As many as 3.5 million Americans are homeless each year. Of these, more than 1 million are children and on any given night, more than 300,000 children are homeless. Homelessness is, in fact, caused by tragic life occurrences like the loss of loved ones, job loss, domestic violence, divorce and family disputes. Other impairments such as depression, untreated mental illness, post traumatic stress disorder, and physical disabilities are also responsible for a large portion of the homeless.  Many factors push people into living on the street. Acknowledging these can help facilitate the end of homelessness in America.

By Matty1378 (Own work) [CC-BY-SA-3.0 (http://creativecommons.org/licenses/by-sa/3.0)], via Wikimedia Commons

By Matty1378 (Own work) [CC-BY-SA-3.0], via Wikimedia Commons

A dear friend of mine drove a route to deliver a city newspaper regularly. She noticed the same people on the same corners every day, and realized both through their appearance and the signs they held pleading for help that homelessness was part of her city and community. Struggling in her own finances, she was unable to offer funds – but she also refused to turn a blind eye. She would offer them sandwiches and a bottle of water, which they were appreciative of. Some she knew by face, others by name. Now that she has lost her own battle with cancer and has died, I often wonder if any one else has noticed the people in her town.

I wonder if you might have driven by one of them. Did you think about how you could help, or did you want the light to change so you didn’t have to see that your city has homeless people in it? Did you think about how your city and state regulators are influencing how these people are even able to have charitable organizations help them?

Society is best judged by how they treat their most vulnerable. Are you ready for judgement?

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Send in the Drones!

Photo by Rakrist08 (Own work) [CC-BY-SA-3.0 (http://creativecommons.org/licenses/by-sa/3.0)], via Wikimedia Commons

Photo by Rakrist08 (Own work) [CC-BY-SA-3.0], via Wikimedia Commons

Drones are the newest technology developed for the purpose of surveillance. A large part of their development was done through the military, which is funded through the American tax payers. These drones can operate far longer than humans, cost less to maintain and operate once deployed, and can focus with pin-point accuracy the details of a license plate or printing on a sheet of paper.

Our country is having a conversation about national security and privacy. Drones are being tested in metropolitan areas as a means of keeping an eye on activities of citizens.

Meanwhile, we have watched Congress defund every federal agency charged with protecting our air, water and food supply. There have been bills introduced to abolish the EPA. Minnesota’s House introduced a bill that would make EPA regulations unenforceable throughout the entire state. Our air, water, soil and food supply continue to be sacrificed for the sake of corporate profits, and no one is held accountable. The fines for violations are cheaper to pay than the cost of compliance.

You may have heard of Duke Energy, the mega-coal giant in North Carolina that was filmed pumping coal ash pond water waste directly into the Dan River – their 14th violation this month alone. Or maybe you heard about Mayflower, AR, where a 50-year old pipeline most residents were not even aware of, ruptured and flooded the town with millions of gallons of crude oil. If not, maybe you heard about the train derailments near Casselton, North Dakota; an explosive collision and loss or spilling of 400,000 gallons of crude oil.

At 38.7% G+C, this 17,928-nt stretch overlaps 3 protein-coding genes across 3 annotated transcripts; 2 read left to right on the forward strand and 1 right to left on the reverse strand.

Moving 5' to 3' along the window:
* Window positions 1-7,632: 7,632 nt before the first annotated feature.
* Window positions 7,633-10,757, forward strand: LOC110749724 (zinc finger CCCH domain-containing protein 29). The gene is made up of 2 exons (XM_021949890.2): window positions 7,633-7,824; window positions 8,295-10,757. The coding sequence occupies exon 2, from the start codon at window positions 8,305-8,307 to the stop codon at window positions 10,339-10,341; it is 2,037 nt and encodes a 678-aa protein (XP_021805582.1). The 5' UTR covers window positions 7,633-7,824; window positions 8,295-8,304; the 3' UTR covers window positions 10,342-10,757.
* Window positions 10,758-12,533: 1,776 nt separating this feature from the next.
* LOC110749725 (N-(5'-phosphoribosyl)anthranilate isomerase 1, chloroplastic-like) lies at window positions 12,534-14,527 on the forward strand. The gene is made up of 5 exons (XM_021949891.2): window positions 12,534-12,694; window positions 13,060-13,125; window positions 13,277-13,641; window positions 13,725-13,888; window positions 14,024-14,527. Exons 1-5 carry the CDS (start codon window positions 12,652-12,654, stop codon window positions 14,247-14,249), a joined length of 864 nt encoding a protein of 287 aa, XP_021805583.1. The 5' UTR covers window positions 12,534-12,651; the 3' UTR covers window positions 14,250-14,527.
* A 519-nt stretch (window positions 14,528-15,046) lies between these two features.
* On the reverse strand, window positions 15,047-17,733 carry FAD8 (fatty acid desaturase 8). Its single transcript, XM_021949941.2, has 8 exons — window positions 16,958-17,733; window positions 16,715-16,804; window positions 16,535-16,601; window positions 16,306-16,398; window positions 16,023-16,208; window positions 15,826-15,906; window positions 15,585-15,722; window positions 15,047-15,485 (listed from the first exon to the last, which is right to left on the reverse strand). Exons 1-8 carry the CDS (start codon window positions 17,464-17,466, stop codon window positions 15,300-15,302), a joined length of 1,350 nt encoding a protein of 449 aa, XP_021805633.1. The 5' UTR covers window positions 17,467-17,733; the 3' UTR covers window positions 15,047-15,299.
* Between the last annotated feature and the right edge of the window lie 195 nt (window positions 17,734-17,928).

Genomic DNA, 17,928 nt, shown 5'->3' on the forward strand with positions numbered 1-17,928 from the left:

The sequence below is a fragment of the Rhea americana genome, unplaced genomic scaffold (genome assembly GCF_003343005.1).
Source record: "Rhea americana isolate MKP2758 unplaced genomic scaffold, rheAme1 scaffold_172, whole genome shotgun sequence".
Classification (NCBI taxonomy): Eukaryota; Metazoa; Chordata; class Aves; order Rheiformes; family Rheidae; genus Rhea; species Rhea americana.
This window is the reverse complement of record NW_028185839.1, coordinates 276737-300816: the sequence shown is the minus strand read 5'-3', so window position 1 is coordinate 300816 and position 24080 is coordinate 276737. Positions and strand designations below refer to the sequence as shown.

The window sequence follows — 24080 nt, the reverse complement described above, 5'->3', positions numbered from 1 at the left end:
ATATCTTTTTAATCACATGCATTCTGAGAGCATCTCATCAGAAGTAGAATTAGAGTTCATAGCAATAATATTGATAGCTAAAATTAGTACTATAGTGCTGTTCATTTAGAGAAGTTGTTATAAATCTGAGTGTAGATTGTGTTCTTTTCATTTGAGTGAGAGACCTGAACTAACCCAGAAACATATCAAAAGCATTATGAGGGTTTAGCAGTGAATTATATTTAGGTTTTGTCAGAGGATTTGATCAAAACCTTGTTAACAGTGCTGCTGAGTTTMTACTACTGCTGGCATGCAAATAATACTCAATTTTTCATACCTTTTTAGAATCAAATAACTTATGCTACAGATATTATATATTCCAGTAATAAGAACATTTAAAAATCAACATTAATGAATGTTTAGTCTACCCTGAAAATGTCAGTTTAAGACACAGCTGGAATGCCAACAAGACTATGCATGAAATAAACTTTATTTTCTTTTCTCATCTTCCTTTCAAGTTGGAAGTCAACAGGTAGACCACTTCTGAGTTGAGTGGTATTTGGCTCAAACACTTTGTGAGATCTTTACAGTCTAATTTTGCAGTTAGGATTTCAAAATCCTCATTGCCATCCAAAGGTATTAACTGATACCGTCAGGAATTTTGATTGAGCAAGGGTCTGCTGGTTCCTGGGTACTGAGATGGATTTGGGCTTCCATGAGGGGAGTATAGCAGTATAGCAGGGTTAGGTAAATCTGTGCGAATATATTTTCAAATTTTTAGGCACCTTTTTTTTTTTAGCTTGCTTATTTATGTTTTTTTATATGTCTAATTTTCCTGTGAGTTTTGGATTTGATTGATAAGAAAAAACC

We, the citizens of the United States, have paid for the technology that is now being used to invade our privacy instead of protect our commons. Shouldn’t we be able to demand that this technology be used to survey any corporation that operates within our borders for compliance with laws and regulations, either federal or state, that have been passed to ensure public safety?

By wabeggs (Own work) [CC-BY-SA-3.0 (http://creativecommons.org/licenses/by-sa/3.0)], via Wikimedia Commons

Coal ash on water surface. Photo by wabeggs (Own work) [CC-BY-SA-3.0], via Wikimedia Commons

Imagine a drone placed to monitor every coal ash pond in existence. Any illegal dumping or pumping, as well as leaks detected by drops in the levels of the ponds would be detected.

Imagine permits for pipelines requiring installation of the high-tech developments that detect early leaking – and companies that do not comply (citing costs) are required to deposit DOUBLE the cost of the entire project plus a percentage of profits gained through the use of the pipeline into a clean-up super-fund, which the company does not get back until that pipeline has been taken permanently out of service. The only way they get it back is if the pipeline does not leak and no cleanup is ever needed. Drones would make sure cover ups are not possible.

This is not rocket science, folks (even though we pay for that too). It is common sense. It is a way to advance for the good of the people instead of the good of corporations.

  • Whose money paid for it?
  • Whose air does it protect?
  • Who uses the water for survival?
  • Whose food supply is it?

Unless that radical of a change frightens you.

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Alaska’s Big Red Herring

The Exxon Valdez oil tanker after it had run aground. Source:NOAA via Wikimedia Commons.

The Exxon Valdez oil tanker after it had run aground. Source:NOAA via Wikimedia Commons.

March 24, 1989: Prince William Sound, Alaska – The Exxon Valdez runs aground Bligh Reef under the supervision of the third mate, while her captain was below deck indulging in liberal libations. Spilling 11 million gallons of crude oil, the disaster was the largest oil spill in American history until the Deep Water Horizon explosion and leak in the Gulf of Mexico in 2010.